TripActions brings AI to biz travel
Workers traveling for business are hardpressed to care about booking a pricey flight or staying in a luxury hotel, because their employer is the one picking up the tab. But maybe they’d care a little bit more if there was something in it for them. Something like, say, an Amazon gift card.
That’s one of the offerings from TripActions Inc., a Palo Alto, California-based startup that just joined Silicon Valley’s vaunted unicorn club. On Thursday the company plans to announce it has raised $154 million at a $1.2 billion valuation. The funding round was led by Andreessen Horowitz, which is investing in the company for the first time, and also included repeat backers Lightspeed, Zeev Ventures and SGVC.
The company aims to compete with established business travel players, like SAP Concur and American Express’s travel service, through an appeal to employees’ self-interest. People who book through TripActions’s platform can get rewards like gift cards if they select a cheaper travel option, saving firms money.
TripActions is also increasingly using artificial intelligence in its services, said its CEO Ariel Cohen. The new funding will be spent on advancing the company’s machine learning technologies, building up its global travel inventory and trying to elevate the often difficult experience of traveling for business, Cohen said. The company was founded in 2015 by Cohen and Ilan Twig, after they were both frustrated by traveling for work and the scant real-time support they could get when flights, hotels or rental car bookings went awry. “Flights get canceled and things happen all the time, and we are good at solving these issues — and fast,” Cohen said. If travelers miss their connecting flights, TripActions will reach out to provide an alternative path and call their hotels to ensure the reservation isn’t canceled due to a late arrival.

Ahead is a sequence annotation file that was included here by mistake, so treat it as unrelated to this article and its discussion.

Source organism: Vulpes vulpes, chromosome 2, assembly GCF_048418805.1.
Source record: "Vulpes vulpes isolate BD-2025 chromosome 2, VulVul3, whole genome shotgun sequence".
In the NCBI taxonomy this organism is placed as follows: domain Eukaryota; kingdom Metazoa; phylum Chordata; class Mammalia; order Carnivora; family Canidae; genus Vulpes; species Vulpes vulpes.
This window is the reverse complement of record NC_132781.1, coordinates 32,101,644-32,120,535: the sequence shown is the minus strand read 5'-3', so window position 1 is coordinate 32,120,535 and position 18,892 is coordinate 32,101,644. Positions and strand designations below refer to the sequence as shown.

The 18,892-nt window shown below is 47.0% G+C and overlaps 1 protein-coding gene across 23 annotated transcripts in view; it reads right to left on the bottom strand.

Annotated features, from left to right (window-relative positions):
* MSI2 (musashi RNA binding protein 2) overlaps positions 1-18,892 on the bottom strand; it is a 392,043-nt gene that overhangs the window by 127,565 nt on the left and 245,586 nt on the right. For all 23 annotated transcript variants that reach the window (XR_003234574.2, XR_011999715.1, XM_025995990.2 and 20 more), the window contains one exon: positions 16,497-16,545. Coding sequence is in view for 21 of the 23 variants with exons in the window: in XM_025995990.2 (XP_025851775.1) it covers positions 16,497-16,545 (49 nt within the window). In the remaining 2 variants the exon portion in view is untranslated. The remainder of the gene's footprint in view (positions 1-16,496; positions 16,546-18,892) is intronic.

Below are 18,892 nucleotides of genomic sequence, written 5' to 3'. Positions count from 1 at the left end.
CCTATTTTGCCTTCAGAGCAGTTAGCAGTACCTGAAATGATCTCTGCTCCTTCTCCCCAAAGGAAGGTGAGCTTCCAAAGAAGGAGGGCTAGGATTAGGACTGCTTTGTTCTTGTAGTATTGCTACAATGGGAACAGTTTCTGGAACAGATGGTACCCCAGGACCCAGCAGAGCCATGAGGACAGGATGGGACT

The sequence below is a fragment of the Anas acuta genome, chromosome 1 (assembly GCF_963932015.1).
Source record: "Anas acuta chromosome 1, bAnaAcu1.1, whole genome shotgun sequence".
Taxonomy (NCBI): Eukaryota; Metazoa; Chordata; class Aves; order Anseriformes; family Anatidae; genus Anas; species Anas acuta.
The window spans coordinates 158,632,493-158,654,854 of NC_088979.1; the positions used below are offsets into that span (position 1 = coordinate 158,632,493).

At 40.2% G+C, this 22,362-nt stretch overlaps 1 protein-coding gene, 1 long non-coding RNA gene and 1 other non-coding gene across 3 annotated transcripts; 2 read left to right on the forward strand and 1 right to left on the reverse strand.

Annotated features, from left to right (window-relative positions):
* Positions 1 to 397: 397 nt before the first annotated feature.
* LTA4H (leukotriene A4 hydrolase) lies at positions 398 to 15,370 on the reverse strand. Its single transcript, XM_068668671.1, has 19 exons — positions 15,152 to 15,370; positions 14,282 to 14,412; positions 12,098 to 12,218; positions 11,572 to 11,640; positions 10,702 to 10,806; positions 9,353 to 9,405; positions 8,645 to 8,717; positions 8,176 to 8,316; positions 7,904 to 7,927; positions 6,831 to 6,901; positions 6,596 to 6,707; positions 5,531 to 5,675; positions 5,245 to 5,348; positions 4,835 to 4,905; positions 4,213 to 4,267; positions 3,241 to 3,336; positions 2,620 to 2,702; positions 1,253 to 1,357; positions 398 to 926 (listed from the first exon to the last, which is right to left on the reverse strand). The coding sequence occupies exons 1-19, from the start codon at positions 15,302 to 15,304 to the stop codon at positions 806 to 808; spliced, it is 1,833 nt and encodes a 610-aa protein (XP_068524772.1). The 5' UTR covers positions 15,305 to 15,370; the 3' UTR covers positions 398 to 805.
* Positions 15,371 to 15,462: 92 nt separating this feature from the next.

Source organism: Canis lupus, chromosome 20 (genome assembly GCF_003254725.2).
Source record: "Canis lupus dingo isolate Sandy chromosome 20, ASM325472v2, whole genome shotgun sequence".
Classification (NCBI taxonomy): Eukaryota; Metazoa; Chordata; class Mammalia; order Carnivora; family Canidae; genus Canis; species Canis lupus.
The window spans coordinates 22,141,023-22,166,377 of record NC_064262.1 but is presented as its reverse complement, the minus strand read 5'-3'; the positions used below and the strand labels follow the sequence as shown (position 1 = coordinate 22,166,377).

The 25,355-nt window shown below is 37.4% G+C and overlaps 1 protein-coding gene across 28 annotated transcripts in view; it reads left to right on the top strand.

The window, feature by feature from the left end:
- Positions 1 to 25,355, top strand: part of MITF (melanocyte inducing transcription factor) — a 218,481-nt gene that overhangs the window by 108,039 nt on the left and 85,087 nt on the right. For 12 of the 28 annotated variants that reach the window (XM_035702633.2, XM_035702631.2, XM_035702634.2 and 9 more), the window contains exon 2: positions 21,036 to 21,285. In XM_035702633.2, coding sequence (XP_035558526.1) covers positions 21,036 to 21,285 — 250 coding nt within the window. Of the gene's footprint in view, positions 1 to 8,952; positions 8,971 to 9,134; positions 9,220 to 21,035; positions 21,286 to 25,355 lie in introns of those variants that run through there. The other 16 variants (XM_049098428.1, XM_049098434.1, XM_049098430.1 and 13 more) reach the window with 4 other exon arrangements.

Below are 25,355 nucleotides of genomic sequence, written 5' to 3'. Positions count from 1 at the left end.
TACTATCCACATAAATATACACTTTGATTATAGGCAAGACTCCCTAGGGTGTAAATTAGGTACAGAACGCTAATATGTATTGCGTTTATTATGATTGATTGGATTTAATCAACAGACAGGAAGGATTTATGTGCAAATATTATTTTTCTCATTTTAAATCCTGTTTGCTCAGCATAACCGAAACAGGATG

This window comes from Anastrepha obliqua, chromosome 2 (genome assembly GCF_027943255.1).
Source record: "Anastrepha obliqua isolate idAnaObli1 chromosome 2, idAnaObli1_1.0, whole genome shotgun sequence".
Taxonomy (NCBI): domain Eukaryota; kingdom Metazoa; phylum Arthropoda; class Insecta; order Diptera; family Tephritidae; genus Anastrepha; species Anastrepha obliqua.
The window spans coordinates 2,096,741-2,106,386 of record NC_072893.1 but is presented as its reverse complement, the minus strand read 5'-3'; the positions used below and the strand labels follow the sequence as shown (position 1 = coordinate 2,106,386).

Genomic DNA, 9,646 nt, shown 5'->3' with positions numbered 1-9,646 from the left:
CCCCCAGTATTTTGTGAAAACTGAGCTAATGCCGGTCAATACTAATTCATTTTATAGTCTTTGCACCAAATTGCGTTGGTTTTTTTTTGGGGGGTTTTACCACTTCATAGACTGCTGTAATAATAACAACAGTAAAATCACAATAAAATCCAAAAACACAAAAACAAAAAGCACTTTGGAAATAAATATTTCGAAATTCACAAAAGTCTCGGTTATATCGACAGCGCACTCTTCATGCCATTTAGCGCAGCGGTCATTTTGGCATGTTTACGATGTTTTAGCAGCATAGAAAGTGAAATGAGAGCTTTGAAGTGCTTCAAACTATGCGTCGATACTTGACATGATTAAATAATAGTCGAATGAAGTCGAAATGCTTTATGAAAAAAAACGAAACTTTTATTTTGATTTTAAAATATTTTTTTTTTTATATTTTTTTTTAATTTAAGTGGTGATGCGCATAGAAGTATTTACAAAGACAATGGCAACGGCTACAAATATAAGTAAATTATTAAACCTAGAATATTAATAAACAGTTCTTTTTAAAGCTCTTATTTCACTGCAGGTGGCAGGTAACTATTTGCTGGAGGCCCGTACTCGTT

TripActions uses AI to streamline the booking process, improve its user interface and add more and smarter options for travelers. It uses the technology to study the travel policies of each company, including its most frequently used airlines and hotel chains. At the same time, AI algorithms work to learn individual travelers’ preferences, such as whether they would rather fly in the morning or at night, and if they’d rather stay in a packed conference hotel or a boutique alternative.
The end result, Cohen said, is similar to how Netflix Inc.shows users the options its systems think would appeal to them. “That’s the way it’s saving money,” he said. “Not by providing cheaper prices, but providing different alternatives.”